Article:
The education revolution that wasn’t. Education is back in the headlines, but in a most peculiar way. Education Minister Christopher Pyne has announced that he wants to make 25% of Australia’s public schools “independent”, to lift student outcomes. There are a couple of problems with this announcement. First, we have had a perfect controlled experiment in Australia on the effectiveness of more school autonomy that has been running for the last two decades. Victoria has had one of the most devolved or autonomous public school systems in the world (yep, in the world) for 20 years. Its neighbour, New South Wales, has had a centralised system during the same period. Is there any difference in student outcomes between NSW and Victoria? Have Victoria’s independent public schools left NSW’s in the dust? Nope, the two systems are “neck and neck“. Making public schools more autonomous may not do much harm, but it doesn’t appear to do much good either.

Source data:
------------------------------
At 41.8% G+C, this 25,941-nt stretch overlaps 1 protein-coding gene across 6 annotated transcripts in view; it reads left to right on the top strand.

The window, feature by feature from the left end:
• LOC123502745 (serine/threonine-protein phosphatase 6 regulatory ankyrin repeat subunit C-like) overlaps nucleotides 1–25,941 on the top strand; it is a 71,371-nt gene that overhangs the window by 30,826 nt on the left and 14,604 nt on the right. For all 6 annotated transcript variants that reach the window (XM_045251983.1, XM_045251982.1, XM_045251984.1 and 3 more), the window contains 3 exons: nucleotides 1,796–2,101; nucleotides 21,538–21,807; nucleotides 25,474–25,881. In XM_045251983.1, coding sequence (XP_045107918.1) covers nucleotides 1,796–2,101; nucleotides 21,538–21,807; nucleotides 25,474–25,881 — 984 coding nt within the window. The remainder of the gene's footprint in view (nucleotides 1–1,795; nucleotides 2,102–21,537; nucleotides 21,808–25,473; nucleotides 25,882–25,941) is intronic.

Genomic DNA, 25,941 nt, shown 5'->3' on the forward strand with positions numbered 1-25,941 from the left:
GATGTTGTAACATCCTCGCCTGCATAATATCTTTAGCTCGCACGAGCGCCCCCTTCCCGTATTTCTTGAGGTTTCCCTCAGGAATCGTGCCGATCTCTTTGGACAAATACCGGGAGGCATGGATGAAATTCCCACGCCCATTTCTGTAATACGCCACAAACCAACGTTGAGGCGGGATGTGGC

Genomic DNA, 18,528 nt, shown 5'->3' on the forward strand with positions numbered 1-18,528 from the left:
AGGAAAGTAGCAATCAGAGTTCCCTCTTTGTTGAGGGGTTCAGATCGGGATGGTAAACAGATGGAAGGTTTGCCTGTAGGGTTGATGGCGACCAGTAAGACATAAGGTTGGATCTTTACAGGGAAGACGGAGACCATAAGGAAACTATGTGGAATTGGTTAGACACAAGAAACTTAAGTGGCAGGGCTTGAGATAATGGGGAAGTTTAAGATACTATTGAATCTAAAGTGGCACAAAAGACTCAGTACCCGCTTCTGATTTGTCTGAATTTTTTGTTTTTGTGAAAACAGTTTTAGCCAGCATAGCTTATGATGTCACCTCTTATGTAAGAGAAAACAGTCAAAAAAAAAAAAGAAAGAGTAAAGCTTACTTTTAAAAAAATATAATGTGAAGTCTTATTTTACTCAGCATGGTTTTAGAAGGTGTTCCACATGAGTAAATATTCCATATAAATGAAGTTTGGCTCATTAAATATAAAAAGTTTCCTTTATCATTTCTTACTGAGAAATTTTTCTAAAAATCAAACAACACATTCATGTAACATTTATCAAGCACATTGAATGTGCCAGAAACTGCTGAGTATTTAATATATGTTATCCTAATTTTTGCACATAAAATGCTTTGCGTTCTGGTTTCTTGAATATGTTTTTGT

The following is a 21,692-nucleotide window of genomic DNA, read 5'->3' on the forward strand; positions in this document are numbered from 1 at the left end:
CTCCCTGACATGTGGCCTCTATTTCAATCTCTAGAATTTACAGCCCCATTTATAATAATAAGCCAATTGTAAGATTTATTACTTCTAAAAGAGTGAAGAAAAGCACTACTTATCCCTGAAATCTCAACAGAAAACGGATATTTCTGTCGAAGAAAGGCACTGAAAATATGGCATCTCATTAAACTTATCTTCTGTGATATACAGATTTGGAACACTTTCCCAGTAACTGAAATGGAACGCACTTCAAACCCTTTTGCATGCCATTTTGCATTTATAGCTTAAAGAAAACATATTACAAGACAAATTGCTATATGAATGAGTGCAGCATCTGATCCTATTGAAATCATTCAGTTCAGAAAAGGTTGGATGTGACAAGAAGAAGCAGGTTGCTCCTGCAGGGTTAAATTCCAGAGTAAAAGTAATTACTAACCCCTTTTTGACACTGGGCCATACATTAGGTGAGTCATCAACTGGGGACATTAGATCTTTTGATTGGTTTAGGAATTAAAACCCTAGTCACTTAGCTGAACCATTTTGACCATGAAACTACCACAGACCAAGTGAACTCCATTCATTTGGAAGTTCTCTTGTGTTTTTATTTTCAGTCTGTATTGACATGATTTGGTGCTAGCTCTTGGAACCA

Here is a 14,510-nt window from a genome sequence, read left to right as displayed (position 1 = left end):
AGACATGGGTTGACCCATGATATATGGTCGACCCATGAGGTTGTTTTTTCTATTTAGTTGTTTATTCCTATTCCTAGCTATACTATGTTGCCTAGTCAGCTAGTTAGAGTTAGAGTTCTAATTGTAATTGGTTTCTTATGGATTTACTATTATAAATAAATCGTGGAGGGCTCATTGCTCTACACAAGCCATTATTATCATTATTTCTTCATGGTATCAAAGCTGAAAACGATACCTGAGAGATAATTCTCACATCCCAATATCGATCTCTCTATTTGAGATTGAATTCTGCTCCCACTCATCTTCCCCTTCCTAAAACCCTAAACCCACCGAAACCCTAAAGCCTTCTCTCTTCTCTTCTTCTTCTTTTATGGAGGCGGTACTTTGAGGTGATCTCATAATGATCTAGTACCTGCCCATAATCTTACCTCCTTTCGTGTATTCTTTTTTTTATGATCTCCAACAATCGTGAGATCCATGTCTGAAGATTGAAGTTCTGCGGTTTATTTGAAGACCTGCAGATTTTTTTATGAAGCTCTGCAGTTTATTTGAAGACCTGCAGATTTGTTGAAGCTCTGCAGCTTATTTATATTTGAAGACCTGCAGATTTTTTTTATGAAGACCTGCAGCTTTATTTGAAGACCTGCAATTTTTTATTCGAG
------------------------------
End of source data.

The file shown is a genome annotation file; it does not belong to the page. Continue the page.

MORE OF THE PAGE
But there is a much more peculiar side to Pyne’s announcement than merely spending 70 million badly needed dollars on busy work. According to education researcher Bronwyn Hinz, 25% of Australia’s public schools are already “independent”. So that’s 70 million badly needed dollars for … um …. what we already have.